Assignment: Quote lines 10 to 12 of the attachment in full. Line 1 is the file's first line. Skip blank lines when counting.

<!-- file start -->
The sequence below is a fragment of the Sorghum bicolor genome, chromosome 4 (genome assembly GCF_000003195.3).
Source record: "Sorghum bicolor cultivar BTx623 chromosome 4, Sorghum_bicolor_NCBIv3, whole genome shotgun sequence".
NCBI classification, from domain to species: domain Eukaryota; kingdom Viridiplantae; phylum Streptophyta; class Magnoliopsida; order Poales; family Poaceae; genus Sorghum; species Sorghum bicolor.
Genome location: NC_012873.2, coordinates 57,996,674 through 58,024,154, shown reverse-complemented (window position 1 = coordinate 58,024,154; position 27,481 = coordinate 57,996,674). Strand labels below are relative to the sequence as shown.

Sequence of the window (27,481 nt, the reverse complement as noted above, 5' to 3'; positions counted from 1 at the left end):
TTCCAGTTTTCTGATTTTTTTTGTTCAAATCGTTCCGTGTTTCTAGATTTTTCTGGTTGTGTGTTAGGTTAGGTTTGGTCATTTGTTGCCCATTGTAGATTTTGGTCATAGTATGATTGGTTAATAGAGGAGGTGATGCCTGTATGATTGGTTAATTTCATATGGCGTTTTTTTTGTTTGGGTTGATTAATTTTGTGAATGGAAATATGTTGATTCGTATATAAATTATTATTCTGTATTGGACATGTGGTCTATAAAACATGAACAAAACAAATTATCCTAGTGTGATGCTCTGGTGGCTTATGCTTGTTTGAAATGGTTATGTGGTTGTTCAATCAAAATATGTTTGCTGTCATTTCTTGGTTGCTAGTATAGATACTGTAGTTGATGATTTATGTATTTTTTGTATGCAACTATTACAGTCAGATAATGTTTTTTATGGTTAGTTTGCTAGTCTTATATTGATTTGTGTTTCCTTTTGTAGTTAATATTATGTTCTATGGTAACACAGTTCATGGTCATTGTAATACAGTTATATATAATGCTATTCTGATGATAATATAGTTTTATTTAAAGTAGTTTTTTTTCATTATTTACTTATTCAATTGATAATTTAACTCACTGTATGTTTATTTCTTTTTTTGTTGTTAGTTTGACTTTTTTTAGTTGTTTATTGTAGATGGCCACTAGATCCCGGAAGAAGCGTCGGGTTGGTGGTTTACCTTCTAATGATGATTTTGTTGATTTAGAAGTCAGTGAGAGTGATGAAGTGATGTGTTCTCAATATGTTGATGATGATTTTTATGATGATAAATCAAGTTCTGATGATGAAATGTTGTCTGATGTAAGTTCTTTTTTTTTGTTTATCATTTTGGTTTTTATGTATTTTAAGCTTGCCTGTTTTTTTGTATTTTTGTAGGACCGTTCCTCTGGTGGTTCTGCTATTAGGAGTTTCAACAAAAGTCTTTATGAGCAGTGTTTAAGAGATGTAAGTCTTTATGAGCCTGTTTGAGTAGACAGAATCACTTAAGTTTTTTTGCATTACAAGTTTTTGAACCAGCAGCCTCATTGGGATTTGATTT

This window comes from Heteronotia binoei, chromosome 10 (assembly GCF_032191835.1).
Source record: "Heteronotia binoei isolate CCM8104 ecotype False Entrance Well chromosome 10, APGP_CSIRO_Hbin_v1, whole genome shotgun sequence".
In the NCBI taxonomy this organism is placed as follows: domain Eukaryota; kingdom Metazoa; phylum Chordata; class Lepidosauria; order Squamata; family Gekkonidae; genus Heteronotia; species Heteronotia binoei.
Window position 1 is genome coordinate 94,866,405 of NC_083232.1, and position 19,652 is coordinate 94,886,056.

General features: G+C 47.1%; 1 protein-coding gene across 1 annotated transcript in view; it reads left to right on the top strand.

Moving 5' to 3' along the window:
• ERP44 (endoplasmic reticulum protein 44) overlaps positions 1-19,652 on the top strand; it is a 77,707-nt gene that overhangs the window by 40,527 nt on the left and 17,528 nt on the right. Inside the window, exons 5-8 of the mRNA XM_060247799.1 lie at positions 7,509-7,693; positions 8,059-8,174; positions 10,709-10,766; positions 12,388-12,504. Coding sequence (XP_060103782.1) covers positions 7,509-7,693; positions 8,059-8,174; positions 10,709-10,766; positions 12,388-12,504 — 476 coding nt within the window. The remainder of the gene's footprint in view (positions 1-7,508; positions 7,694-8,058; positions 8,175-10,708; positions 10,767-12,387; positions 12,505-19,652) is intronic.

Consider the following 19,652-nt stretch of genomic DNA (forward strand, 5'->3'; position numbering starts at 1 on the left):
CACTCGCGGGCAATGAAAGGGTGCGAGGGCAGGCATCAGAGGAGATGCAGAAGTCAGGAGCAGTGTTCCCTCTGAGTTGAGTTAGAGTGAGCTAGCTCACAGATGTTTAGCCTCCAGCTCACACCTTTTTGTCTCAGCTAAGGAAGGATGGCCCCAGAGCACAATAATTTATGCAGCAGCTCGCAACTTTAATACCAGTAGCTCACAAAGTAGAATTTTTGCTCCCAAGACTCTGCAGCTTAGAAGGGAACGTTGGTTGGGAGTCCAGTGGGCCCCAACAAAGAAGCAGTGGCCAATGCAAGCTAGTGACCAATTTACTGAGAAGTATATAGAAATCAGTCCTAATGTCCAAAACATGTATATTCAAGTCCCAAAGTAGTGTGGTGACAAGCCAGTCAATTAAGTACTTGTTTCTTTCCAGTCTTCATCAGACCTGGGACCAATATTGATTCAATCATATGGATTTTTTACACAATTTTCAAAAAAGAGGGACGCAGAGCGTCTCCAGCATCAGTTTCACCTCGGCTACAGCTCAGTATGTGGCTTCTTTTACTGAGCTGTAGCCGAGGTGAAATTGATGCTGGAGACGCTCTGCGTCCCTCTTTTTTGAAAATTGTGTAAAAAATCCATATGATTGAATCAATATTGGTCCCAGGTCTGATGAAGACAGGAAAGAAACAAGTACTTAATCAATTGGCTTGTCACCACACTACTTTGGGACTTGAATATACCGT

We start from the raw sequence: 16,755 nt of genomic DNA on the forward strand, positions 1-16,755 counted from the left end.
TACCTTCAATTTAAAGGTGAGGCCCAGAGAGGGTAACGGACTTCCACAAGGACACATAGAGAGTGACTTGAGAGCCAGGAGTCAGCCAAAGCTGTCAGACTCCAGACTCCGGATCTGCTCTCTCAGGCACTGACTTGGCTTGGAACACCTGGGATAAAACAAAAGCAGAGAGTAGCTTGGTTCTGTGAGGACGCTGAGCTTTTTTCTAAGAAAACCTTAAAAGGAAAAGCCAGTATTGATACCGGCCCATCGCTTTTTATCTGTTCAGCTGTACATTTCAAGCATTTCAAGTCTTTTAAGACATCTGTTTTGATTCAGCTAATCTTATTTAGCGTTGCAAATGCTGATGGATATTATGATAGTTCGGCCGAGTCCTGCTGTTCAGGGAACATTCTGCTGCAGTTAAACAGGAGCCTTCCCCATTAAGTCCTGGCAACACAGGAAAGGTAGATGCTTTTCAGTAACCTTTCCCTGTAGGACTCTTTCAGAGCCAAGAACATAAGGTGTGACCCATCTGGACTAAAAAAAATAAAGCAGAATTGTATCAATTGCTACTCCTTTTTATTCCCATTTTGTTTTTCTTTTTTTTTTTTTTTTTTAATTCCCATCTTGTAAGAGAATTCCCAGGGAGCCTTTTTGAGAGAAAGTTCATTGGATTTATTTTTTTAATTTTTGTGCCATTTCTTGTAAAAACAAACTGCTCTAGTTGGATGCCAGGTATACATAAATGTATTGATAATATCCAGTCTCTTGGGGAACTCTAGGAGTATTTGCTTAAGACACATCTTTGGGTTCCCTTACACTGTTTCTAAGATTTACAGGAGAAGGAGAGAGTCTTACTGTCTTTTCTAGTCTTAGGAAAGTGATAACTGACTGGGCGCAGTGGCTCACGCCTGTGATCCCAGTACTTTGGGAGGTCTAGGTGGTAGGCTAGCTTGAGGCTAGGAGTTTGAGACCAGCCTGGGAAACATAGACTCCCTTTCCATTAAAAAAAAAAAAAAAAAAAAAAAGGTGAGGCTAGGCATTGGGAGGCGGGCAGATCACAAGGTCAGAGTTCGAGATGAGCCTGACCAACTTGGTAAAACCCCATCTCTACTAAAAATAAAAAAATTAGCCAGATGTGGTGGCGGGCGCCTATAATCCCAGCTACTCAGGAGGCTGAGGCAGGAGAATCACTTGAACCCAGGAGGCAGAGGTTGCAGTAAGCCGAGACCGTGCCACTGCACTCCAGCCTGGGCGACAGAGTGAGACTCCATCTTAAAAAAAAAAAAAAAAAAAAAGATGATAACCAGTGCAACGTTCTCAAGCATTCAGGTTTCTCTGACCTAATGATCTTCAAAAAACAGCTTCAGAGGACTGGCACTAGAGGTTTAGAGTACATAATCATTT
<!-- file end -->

Window position 1 is genome coordinate 94,866,405 of NC_083232.1, and position 19,652 is coordinate 94,886,056.

General features: G+C 47.1%; 1 protein-coding gene across 1 annotated transcript in view; it reads left to right on the top strand.

Moving 5' to 3' along the window: